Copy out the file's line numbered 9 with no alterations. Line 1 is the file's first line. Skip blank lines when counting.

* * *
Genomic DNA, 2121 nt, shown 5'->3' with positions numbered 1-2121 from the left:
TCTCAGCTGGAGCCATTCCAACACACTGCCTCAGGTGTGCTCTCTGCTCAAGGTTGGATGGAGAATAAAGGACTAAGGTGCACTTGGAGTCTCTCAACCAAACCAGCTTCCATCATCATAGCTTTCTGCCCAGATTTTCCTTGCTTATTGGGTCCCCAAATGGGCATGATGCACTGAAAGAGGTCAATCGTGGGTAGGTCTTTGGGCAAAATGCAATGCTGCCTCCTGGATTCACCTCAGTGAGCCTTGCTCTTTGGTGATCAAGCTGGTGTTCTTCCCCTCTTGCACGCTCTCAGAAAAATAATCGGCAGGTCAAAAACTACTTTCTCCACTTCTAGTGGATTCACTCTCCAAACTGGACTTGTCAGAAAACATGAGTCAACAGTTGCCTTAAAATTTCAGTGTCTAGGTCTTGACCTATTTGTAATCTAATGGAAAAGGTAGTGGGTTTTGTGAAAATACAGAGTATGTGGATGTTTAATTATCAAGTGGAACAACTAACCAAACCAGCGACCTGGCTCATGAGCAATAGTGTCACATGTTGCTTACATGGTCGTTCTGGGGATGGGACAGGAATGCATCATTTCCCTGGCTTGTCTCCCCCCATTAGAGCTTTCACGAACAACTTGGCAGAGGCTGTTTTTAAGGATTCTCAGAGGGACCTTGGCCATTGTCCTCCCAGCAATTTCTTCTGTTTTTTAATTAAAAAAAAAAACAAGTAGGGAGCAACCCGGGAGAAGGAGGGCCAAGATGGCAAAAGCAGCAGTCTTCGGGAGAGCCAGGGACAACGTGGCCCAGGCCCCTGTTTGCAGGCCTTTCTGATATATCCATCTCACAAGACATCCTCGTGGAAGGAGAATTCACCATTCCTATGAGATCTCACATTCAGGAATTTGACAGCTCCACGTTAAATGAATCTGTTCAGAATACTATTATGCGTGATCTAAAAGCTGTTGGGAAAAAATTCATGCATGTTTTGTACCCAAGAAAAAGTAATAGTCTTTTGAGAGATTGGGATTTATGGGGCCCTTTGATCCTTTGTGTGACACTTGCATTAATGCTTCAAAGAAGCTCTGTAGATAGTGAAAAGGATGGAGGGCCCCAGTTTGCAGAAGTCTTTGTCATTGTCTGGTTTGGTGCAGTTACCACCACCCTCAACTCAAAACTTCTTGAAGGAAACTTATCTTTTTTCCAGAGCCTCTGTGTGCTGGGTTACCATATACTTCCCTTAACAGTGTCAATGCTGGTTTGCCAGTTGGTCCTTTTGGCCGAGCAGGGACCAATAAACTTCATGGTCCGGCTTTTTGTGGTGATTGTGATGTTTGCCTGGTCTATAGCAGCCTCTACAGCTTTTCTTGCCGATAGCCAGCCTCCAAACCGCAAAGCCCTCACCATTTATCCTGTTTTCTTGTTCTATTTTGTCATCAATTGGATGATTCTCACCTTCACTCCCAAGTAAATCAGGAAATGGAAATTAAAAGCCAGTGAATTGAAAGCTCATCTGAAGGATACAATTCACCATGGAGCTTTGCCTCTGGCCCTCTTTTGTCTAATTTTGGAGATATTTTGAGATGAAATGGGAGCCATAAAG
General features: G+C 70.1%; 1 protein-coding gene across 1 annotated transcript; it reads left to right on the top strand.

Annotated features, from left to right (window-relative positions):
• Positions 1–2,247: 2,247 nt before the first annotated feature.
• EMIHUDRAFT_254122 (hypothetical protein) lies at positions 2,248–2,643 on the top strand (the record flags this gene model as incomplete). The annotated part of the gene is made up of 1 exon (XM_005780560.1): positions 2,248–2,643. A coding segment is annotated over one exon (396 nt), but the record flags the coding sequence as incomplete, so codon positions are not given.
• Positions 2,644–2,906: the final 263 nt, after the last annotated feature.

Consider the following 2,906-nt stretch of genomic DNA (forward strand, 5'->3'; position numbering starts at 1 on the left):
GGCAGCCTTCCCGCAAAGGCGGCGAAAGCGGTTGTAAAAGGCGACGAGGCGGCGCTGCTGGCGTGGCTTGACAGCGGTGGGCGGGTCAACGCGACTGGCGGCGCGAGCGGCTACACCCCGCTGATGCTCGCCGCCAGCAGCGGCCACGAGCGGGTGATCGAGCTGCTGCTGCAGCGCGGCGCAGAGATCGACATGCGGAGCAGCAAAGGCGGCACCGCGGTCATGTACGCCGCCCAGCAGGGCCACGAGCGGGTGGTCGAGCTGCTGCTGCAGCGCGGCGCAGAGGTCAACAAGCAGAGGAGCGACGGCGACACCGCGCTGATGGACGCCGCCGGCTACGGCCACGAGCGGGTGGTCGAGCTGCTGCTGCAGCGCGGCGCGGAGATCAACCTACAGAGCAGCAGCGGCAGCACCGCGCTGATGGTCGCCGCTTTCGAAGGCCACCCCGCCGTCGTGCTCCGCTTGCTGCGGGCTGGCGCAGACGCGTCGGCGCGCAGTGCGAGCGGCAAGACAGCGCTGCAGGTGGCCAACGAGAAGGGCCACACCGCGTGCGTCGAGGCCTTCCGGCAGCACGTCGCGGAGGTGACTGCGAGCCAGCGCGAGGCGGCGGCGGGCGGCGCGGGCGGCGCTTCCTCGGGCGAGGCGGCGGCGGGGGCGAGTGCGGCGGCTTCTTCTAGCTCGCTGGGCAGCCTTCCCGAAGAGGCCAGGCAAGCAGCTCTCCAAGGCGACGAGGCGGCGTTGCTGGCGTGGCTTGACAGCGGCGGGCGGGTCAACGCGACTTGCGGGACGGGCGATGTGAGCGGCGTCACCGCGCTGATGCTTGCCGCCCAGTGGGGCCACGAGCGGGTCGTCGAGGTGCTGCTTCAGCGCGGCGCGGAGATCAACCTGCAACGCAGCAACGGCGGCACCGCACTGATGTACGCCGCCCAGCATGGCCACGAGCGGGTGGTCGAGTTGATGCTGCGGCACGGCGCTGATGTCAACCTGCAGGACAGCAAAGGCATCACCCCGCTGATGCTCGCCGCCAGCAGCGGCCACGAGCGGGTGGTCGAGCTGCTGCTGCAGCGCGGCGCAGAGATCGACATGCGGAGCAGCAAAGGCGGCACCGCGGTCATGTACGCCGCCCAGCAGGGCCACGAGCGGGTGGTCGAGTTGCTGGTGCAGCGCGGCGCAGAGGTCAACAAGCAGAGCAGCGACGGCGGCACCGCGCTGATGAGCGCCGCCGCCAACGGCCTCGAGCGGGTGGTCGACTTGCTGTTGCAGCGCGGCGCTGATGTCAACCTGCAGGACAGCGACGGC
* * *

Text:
GGCAGCCTTCCCGCAAAGGCGGCGAAAGCGGTTGTAAAAGGCGACGAGGCGGCGCTGCTGGCGTGGCTTGACAGCGGTGGGCGGGTCAACGCGACTGGCGGCGCGAGCGGCTACACCCCGCTGATGCTCGCCGCCAGCAGCGGCCACGAGCGGGTGATCGAGCTGCTGCTGCAGCGCGGCGCAGAGATCGACATGCGGAGCAGCAAAGGCGGCACCGCGGTCATGTACGCCGCCCAGCAGGGCCACGAGCGGGTGGTCGAGCTGCTGCTGCAGCGCGGCGCAGAGGTCAACAAGCAGAGGAGCGACGGCGACACCGCGCTGATGGACGCCGCCGGCTACGGCCACGAGCGGGTGGTCGAGCTGCTGCTGCAGCGCGGCGCGGAGATCAACCTACAGAGCAGCAGCGGCAGCACCGCGCTGATGGTCGCCGCTTTCGAAGGCCACCCCGCCGTCGTGCTCCGCTTGCTGCGGGCTGGCGCAGACGCGTCGGCGCGCAGTGCGAGCGGCAAGACAGCGCTGCAGGTGGCCAACGAGAAGGGCCACACCGCGTGCGTCGAGGCCTTCCGGCAGCACGTCGCGGAGGTGACTGCGAGCCAGCGCGAGGCGGCGGCGGGCGGCGCGGGCGGCGCTTCCTCGGGCGAGGCGGCGGCGGGGGCGAGTGCGGCGGCTTCTTCTAGCTCGCTGGGCAGCCTTCCCGAAGAGGCCAGGCAAGCAGCTCTCCAAGGCGACGAGGCGGCGTTGCTGGCGTGGCTTGACAGCGGCGGGCGGGTCAACGCGACTTGCGGGACGGGCGATGTGAGCGGCGTCACCGCGCTGATGCTTGCCGCCCAGTGGGGCCACGAGCGGGTCGTCGAGGTGCTGCTTCAGCGCGGCGCGGAGATCAACCTGCAACGCAGCAACGGCGGCACCGCACTGATGTACGCCGCCCAGCATGGCCACGAGCGGGTGGTCGAGTTGATGCTGCGGCACGGCGCTGATGTCAACCTGCAGGACAGCAAAGGCATCACCCCGCTGATGCTCGCCGCCAGCAGCGGCCACGAGCGGGTGGTCGAGCTGCTGCTGCAGCGCGGCGCAGAGATCGACATGCGGAGCAGCAAAGGCGGCACCGCGGTCATGTACGCCGCCCAGCAGGGCCACGAGCGGGTGGTCGAGTTGCTGGTGCAGCGCGGCGCAGAGGTCAACAAGCAGAGCAGCGACGGCGGCACCGCGCTGATGAGCGCCGCCGCCAACGGCCTCGAGCGGGTGGTCGACTTGCTGTTGCAGCGCGGCGCTGATGTCAACCTGCAGGACAGCGACGGC